So you need to look at a longer set of data to see a statistically significant trend. This is not surprising to anyone with a passing familiarity with statistics. Focusing on the short term only leaves you with "we can't tell from this data set." Which is why many of the graphs presented use averaged data, so you can actually draw conclusions from them.

And is the warming significant over even longer time scales? Jones has an interesting statement there (emphasis mine):

So if we have too few paleoclimatic records to establish SH and Tropical climate during the NH MWP then what exactly do we know about paleoclimate at all?

There is this persistent thought that if it was warmer in the past than it is now, that somehow AGW is false. I can't fathom the tortured, faulty logic that would allow one to come to this conclusion. If it was warmer, there must be a physical cause — the energy has to come from somewhere. In our current situation, the best science says it's from the CO2 greenhouse effect. If you reject that, you need to come up with the missing energy. Saying "it's natural variation" is not a substitute — "natural" effects can and must still be identified and quantified.

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No, that's not what I claimed. You appear to have completely missed the point.

The warming in the time span in question was given as .12 C/decade, but also that it was just barely consistent with zero, meaning one could present it as .12 ± .12C C/decade, where the uncertainty represents a 95% confidence interval.

So the best fit to the data is a positive slope of .12C C/decade. One could also say it is consistent with zero, but one must, at the same time, acknowledge that it is consistent with .24 C/decade. One cannot advance one extreme over the other. Meaning that the statement "it has not warmed since 1995" is not supportable from the numbers — you can draw NO conclusions whatsoever. The Daily Mail reporter/editor apparently did not have the scientific literacy requisite to recognize this.

Now the funny thing about statistical fluctuations is that they average out as you get more data, and are reduced with the square root of the number of data points. So e.g. a data set twice as long (but otherwise identical in nature) is going to have 70% of the noise — IOW, of one looks at 30 years instead of 15, one would expect an uncertainty of .08 C, and now you have an increase of .12 ± .08 C/decade, and now zero is statistically excluded.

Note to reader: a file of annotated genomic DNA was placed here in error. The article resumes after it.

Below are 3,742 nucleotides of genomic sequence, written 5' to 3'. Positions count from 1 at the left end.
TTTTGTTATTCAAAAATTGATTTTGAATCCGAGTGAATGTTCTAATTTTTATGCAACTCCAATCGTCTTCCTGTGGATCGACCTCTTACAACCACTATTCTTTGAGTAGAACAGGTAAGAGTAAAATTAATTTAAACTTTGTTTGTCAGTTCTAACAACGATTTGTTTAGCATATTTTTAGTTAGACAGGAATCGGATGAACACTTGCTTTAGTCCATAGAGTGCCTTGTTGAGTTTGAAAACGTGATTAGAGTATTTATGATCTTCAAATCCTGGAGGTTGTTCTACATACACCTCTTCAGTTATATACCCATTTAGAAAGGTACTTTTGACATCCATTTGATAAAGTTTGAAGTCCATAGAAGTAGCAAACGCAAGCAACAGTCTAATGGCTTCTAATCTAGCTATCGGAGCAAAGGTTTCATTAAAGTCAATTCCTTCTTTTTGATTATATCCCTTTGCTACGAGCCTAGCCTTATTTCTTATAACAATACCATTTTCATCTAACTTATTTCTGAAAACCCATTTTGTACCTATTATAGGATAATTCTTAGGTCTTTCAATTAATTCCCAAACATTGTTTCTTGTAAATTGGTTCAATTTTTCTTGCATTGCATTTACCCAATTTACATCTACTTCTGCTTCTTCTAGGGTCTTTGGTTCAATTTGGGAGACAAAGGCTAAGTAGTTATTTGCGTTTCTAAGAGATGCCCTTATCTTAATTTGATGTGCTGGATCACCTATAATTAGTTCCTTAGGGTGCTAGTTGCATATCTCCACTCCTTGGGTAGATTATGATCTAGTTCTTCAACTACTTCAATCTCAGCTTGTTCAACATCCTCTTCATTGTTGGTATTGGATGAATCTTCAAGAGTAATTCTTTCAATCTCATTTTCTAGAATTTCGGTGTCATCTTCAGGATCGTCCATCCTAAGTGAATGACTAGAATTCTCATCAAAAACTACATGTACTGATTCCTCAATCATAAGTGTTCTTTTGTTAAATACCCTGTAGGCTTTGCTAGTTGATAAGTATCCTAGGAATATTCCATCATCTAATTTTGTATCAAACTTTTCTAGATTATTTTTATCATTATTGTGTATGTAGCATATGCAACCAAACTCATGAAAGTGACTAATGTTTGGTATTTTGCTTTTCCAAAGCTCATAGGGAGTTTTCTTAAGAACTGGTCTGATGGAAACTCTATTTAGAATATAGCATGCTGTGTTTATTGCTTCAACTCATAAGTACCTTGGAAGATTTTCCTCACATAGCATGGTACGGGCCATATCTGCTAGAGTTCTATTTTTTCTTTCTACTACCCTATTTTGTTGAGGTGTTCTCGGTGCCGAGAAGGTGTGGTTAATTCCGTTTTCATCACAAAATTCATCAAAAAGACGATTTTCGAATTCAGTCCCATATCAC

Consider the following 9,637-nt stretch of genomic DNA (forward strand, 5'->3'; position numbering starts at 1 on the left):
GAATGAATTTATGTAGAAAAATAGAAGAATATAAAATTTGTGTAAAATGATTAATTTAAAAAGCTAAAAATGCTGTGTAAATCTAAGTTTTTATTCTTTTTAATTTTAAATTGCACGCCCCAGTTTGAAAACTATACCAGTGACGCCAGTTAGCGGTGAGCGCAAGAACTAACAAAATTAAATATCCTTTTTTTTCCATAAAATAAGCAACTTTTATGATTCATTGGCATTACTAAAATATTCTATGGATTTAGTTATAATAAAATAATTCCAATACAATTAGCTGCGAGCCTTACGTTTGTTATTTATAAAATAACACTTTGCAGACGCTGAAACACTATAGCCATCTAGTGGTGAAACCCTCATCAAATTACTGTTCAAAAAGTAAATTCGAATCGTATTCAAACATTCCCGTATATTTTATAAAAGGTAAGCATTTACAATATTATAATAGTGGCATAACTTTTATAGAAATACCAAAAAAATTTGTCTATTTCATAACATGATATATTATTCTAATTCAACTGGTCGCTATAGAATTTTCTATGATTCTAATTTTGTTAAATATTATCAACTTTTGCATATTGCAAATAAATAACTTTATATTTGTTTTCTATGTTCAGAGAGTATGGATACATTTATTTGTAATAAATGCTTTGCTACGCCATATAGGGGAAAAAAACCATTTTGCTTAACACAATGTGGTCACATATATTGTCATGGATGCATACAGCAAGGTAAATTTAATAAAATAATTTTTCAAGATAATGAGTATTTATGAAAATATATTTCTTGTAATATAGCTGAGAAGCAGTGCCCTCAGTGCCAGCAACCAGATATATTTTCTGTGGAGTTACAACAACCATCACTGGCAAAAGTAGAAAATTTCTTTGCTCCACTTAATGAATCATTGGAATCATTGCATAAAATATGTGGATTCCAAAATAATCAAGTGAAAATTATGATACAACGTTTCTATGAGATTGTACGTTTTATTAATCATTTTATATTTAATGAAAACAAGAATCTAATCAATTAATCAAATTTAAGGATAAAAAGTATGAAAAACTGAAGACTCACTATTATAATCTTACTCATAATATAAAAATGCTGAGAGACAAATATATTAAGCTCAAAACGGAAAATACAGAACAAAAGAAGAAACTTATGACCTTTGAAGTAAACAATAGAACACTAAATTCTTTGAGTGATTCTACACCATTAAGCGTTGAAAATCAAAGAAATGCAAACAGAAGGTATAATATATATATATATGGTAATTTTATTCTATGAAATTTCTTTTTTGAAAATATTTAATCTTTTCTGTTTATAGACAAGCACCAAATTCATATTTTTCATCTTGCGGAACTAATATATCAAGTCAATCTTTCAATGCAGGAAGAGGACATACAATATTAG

So you need to look at a longer set of data to see a statistically significant trend. This is not surprising to anyone with a passing familiarity with statistics. Focusing on the short term only leaves you with "we can't tell from this data set." Which is why many of the graphs presented use averaged data, so you can actually draw conclusions from them.

This is complete rubbish if climate is driven predominantly by cyclical forcings.

There is this persistent thought that if it was warmer in the past than it is now, that somehow AGW is false. I can't fathom the tortured, faulty logic that would allow one to come to this conclusion. If it was warmer, there must be a physical cause — the energy has to come from somewhere. In our current situation, the best science says it's from the CO2 greenhouse effect. If you reject that, you need to come up with the missing energy. Saying "it's natural variation" is not a substitute — "natural" effects can and must still be identified and quantified.

It is not tortured and faulty logic given that the reason we even care about AGW is that it is abnormal, if AGW resulted in variations within accepted natural limits, even if anthropogenic, then their is no reason to be concerned.

It is also important because the basis of the entire run-away warming theory is that the climate system can no longer self regulate due to anthropogenic influences. If it CAN regulate then whether or not AGW is true is irrelevant and the study returns to being an academic exercise that no longer requires a heavily funded IPCC, Cap-and-Trade, etc. etc.